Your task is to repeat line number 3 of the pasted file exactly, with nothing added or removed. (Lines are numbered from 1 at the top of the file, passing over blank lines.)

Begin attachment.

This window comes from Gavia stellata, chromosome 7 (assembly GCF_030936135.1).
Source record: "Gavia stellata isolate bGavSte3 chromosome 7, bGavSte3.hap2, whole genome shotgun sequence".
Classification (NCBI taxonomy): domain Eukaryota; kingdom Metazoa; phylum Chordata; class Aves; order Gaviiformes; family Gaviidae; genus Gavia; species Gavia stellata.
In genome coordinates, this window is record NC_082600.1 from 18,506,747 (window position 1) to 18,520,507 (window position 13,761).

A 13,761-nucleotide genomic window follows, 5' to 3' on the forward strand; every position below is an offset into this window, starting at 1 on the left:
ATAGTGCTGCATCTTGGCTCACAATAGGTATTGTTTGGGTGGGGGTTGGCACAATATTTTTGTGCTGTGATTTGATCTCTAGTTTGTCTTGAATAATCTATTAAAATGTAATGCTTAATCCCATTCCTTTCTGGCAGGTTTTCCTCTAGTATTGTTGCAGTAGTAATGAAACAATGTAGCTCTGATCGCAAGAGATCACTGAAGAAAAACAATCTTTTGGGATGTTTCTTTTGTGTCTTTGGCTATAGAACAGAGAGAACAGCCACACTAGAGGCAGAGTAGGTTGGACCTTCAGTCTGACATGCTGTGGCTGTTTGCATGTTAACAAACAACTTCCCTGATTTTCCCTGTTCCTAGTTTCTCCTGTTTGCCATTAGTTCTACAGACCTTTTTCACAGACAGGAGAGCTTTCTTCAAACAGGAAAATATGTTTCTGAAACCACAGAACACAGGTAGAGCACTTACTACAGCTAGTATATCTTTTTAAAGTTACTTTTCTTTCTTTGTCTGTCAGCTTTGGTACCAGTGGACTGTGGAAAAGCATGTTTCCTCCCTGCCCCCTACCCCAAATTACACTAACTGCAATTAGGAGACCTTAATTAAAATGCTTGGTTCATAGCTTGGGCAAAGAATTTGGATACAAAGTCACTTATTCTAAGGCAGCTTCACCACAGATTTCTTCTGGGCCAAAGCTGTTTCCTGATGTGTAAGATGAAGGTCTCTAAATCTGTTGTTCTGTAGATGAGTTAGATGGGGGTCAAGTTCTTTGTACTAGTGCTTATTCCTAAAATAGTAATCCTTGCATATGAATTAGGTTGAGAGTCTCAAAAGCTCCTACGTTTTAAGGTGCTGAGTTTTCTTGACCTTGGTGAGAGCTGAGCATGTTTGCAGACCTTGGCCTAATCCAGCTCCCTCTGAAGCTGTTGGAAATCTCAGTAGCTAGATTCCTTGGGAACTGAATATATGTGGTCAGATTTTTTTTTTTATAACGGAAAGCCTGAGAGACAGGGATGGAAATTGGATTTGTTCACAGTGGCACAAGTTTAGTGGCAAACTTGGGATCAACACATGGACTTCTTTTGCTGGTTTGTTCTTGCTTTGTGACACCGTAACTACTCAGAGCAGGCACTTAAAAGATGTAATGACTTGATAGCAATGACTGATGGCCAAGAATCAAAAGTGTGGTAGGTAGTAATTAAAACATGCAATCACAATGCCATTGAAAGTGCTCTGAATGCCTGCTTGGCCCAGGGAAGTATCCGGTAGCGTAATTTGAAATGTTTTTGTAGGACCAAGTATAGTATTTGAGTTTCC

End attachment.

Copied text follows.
Classification (NCBI taxonomy): domain Eukaryota; kingdom Metazoa; phylum Chordata; class Aves; order Gaviiformes; family Gaviidae; genus Gavia; species Gavia stellata.